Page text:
Mobile Learning: A Bridging Technology of Learner Entry Behavior in a Flipped Classroom Model

Mobile Learning: A Bridging Technology of Learner Entry Behavior in a Flipped Classroom Model

Bonface Ngari Ireri (Africa Nazarene University, Kenya) and Elijah I. Omwenga (University of Nairobi, Kenya)
Copyright: © 2017 |Pages: 18
DOI: 10.4018/978-1-5225-0783-3.ch040
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Abstract

Today's learner is able to access information from mobile devices. Due to accessibility and affordability of mobile devices, more instructors continue to adopt instructional design models of mobile learning as more learners also bring their mobile devices to their classrooms. Instructors using flipped classroom model organize the learning activities both inside and outside classroom. Before the next class the instructor avails instruction and content in advance. The learner reviews class content materials and assigned research activities at home prior to class. In class, the instructor allows learners to peer review their work in groups while the instructor engages them to validate their work. The findings described in this chapter suggest that introducing mobile learning to learners in a flipped classroom model helps to bridge learner entry behavior as it improves learner performance.
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Introduction

Ever since e-learning was introduced to classrooms and proven to be effective tool for learning, it has evolved with technology. It has been contextualized in many contexts especially Africa and developing world proving to resonate well like other developed world (Omwenga E.I. et. al, 2004). Technological changes that have occurred in the last decade has placed hand held electronic devices popular leaving educators with no choice but to adopt them for teaching and learning now referred as Mobile learning. Combining mobile learning with new pedagogical teaching models like flipped classroom model has also made teaching easy and has improved quality of teaching while achieving good learner performance.

Vygotsky’s theory is one of the foundations of constructivism. It asserts three major themes that is social interaction, More Knowledgeable Other and Zone of Proximal Development. According to Vygotsky, social interaction plays a fundamental role in the process of cognitive development, however, it contrast Jean Piaget’s understanding of child development where child development come first before learning, Vygotsky puts social learning before development. He states: “Every function in the child’s cultural development appears twice: first, on the social level, and later, on the individual level; first, between people (inter-psychological) and then inside the child (intra-psychological).” The More Knowledgeable Other (MKO) refers to anyone who has a better understanding or a higher ability level than the learner, with respect to a particular task, process, or concept. The MKO is normally thought of as being a teacher, coach, or older adult, but the MKO could also be peers, a younger person, or even computers. The Zone of Proximal Development (ZPD) is the distance between a student’s ability to perform a task under adult guidance and/or with peer collaboration and the student’s ability of solving the problem independently. According to Vygotsky, learning occurs in this zone. This is congruent to Linda Neff, 2014, who states that social learning theories help learners to learn through social context which means learners learn from interactions and communications with each other. The interpretation of Vygotsky social learning theory by Linda supports the flipped learning methodology. She quotes Vygotsky work which examined how our social environments influence the learning process where he suggested that learning takes place through the interactions of peer to peers, learner to teachers, and other experts.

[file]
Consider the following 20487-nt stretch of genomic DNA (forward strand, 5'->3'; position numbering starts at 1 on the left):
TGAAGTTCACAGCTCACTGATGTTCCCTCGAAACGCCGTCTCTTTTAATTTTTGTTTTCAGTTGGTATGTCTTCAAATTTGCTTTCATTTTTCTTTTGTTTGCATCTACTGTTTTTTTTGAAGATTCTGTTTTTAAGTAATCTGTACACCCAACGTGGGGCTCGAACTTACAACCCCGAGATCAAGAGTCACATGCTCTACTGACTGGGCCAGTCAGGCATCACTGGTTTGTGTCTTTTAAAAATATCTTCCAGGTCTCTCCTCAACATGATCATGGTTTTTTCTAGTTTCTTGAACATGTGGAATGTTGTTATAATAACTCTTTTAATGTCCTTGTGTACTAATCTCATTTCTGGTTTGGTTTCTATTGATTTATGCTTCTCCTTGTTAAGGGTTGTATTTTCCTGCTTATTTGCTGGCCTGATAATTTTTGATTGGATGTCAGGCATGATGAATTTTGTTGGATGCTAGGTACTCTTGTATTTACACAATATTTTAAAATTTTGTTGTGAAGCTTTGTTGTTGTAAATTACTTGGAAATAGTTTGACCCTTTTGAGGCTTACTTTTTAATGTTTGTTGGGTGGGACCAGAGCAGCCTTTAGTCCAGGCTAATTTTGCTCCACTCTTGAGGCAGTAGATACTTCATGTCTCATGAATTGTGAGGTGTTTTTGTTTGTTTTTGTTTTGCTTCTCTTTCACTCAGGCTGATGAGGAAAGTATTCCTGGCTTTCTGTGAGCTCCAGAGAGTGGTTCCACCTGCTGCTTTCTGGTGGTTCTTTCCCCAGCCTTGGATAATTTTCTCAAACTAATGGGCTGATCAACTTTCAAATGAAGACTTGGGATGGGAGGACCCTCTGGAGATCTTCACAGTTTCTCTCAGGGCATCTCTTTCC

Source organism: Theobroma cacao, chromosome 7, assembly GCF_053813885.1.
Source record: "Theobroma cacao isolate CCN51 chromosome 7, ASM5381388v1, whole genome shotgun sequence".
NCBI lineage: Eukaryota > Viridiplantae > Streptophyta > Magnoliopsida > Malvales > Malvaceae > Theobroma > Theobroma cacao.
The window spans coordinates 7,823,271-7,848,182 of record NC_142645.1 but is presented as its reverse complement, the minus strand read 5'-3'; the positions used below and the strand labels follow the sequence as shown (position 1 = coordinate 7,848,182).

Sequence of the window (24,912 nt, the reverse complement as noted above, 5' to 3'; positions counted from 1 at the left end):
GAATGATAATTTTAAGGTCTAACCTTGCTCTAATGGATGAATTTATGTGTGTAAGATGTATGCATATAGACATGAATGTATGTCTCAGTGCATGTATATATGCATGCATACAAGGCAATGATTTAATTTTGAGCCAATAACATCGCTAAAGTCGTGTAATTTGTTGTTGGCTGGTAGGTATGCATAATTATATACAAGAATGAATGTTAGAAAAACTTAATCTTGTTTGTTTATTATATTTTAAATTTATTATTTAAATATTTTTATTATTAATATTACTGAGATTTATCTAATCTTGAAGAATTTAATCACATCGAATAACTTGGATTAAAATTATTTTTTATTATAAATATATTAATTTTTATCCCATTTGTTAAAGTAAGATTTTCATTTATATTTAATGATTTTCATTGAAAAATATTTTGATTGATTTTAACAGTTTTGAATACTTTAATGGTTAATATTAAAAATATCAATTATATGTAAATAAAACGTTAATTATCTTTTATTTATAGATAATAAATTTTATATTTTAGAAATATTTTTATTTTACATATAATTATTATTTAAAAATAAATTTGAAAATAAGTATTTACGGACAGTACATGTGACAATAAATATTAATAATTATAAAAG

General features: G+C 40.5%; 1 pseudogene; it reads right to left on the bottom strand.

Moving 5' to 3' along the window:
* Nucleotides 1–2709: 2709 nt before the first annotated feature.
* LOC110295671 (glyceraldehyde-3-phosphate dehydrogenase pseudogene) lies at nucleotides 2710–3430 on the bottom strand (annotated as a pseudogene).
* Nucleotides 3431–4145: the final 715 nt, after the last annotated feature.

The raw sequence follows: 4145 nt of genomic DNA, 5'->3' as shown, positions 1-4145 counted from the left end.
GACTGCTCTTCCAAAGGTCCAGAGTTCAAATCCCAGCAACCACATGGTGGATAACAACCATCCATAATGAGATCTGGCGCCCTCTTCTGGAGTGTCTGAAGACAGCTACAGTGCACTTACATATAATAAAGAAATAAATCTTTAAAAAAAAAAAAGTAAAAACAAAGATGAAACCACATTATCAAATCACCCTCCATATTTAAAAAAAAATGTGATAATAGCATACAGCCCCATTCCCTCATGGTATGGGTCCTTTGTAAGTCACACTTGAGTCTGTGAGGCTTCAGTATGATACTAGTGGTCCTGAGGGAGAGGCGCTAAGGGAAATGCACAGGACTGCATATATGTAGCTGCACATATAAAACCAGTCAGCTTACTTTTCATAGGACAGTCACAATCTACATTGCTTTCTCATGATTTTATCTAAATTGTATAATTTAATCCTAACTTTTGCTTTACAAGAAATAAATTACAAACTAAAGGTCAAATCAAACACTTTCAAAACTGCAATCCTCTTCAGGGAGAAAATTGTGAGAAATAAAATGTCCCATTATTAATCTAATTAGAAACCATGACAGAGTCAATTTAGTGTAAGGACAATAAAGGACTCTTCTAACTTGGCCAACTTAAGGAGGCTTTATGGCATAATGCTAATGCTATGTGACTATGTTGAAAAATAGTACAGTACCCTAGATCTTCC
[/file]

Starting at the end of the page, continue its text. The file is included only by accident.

The word FLIP is an acronym, F stands for Flexible environment, L for Learning culture, I for Intentional content and P for Professional educator. Flipped Learning is a pedagogical approach in which direct instruction moves from the group learning space to individual learning space and the resulting learning group space is transformed into a dynamic, interactive learning environment where educator guides students as they apply concepts and engage creatively in the subject matter (Flipped Learning Network, 2014).

On the other hand, mobile learning is the kind of learning that take place anywhere, any time when the learner takes advantage of learning opportunities offered by mobile technologies (O’Malley et al.2003). Mobile technologies offer the learner space flexibility and any work given to the learner by the instructor, can be completed within the learner space anytime anywhere. Inside classroom, the learner shares their experiences within the group space. The learner can validate the truth of what they learnt with the peers and the instructor as they carry out learning activities in class. The effect of mobile learning expands the learner space to a point that it bridges the gap between learner’s entry behaviors. This chapter will demonstrate how mobile learning bridges the gap between learner entry behaviors when applied in a flipped classroom model.

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